Giving up on failure...



For weeks now, my coach and I have been working through my mental hurdles on our way to this marathon. What we have been finding is that I am my own worst enemy.

There is a scene in the Empire Strikes Back where Yoda is training Luke on the use of the force... and Luke gives up. When Yoda uses the force to lift the X-Wing out of the swamp, Luke says 'I don't believe it' and Yoda responds 'That is why you fail.'

That right there sums me up. I have a hard time believing I can do this- even when the proof that I can is right in front of me. Something in my mind keeps whispering that I don't have this in me. That I don't deserve it. And that right there, is why I fail.

The reality is that I *do* deserve this. I *have* put in the work for it. Paid my dues along the way. Even though the voice of doubt whispers to me that I'm not really a runner, the fact is that I *am*. The challenge for me will be to believe it... and I must. I must learn to believe it, and learn to believe it quickly or San Diego will be a brutal challenge. So, even though it isn't Lent, I am giving this up. Giving up my fatalistic mindset. Giving up the negativity. And like giving anything up for Lent, this will not be easy...

This past weekend I ran another half marathon. With my hip acting up, I was nervous going into it. And sure enough, my mental games caught up with me, and I ran a miserable race. I threw up twice on the course- a first for me. I got to the starting line with my a-game, and with each successive sick-fest, lost a letter, having to finish the run on my c-game, at best. I ended up finishing the half just 2 minutes shy of my PR. A PR that I will openly admit to being embarassed about. I wanted a new PR. I wanted it badly, and to say I was disappointed with my performance is the understatement of the day.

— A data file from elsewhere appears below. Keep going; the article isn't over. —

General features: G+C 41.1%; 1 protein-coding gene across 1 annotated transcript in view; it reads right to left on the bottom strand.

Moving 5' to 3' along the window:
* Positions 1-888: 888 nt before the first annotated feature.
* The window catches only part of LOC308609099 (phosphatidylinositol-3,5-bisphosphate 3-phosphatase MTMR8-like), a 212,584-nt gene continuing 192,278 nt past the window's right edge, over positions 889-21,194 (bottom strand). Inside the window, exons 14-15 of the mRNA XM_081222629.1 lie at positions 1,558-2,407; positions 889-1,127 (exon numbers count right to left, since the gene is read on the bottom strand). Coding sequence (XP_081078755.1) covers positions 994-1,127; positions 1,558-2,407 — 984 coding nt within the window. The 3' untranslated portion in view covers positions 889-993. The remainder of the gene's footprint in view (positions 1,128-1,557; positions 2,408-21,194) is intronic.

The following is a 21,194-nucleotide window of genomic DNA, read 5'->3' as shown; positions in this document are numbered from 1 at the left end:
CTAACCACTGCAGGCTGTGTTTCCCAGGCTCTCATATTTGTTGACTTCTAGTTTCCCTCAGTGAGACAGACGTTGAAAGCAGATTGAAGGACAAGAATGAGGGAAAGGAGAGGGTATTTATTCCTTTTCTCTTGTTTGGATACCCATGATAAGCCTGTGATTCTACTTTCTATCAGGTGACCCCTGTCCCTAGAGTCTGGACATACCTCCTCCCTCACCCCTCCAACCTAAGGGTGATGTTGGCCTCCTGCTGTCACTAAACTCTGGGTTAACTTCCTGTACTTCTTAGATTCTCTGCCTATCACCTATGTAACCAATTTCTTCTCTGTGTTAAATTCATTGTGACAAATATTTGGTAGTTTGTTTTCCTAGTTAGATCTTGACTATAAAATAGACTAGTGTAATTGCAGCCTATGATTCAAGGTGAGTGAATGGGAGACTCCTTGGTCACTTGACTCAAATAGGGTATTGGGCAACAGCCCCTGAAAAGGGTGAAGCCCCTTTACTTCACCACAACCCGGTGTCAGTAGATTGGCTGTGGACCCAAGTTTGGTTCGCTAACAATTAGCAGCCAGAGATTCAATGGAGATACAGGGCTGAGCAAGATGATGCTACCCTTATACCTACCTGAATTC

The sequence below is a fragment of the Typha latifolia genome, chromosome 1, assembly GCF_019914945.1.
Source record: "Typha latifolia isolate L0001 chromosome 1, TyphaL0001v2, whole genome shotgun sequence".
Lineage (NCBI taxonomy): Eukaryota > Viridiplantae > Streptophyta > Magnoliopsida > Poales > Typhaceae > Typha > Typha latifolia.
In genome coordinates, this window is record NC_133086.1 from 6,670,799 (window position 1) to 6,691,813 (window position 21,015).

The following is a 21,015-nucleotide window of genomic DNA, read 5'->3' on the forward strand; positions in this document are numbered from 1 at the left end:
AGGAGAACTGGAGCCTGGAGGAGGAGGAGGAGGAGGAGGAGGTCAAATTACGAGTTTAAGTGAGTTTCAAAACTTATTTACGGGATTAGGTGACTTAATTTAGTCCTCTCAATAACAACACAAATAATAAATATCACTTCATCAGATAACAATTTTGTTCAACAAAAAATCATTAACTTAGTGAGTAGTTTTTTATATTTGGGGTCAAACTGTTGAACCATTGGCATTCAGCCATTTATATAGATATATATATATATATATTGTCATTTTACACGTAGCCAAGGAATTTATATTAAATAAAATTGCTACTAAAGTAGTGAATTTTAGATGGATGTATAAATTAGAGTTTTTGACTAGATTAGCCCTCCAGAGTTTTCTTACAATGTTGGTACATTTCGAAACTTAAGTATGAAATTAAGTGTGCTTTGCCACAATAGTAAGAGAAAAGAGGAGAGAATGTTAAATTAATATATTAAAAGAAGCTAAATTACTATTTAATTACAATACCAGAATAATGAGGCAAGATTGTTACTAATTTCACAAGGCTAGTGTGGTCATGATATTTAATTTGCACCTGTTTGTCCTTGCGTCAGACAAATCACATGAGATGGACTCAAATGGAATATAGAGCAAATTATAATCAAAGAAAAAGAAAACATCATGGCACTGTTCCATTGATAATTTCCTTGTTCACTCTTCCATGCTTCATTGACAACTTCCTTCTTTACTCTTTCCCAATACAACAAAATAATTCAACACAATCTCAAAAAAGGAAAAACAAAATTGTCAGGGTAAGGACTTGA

But life goes on. I need to push this one aside and learn from my mistakes. One more race for me before San Diego... and then the moment of truth. T-minus (just less than) 3 weeks and counting.
1 Response
  1. Glenn Jones Says:

    Okay. Chin up. Don't be afraid of the uknown. Be afraid of the known. And you've identified the known that you need to be afraid of - yourself! Good start.

    You point something interesting out. One of the reasons that I am liking trail running more and more is that the emphasis is *not* on the PR. In fact, now that I've been at this for a couple years, I'm beginning to think that PRs are really overrated. It's the conquest that's important. Face it - we should be focused on finishing the race. Not how fast we did it in. No two races, heck, no race on different days, are the same. Weather changes, heat, humidity, cold, etc., makes each race a new adventure.

    It's one thing to compare a 5K R to a 5K PR. It's another animal entirely to compare a marathon PR to a marathon PR.

    Okay. Off my soapbox now. Carry on! Enjoy your victory lap on June 6th.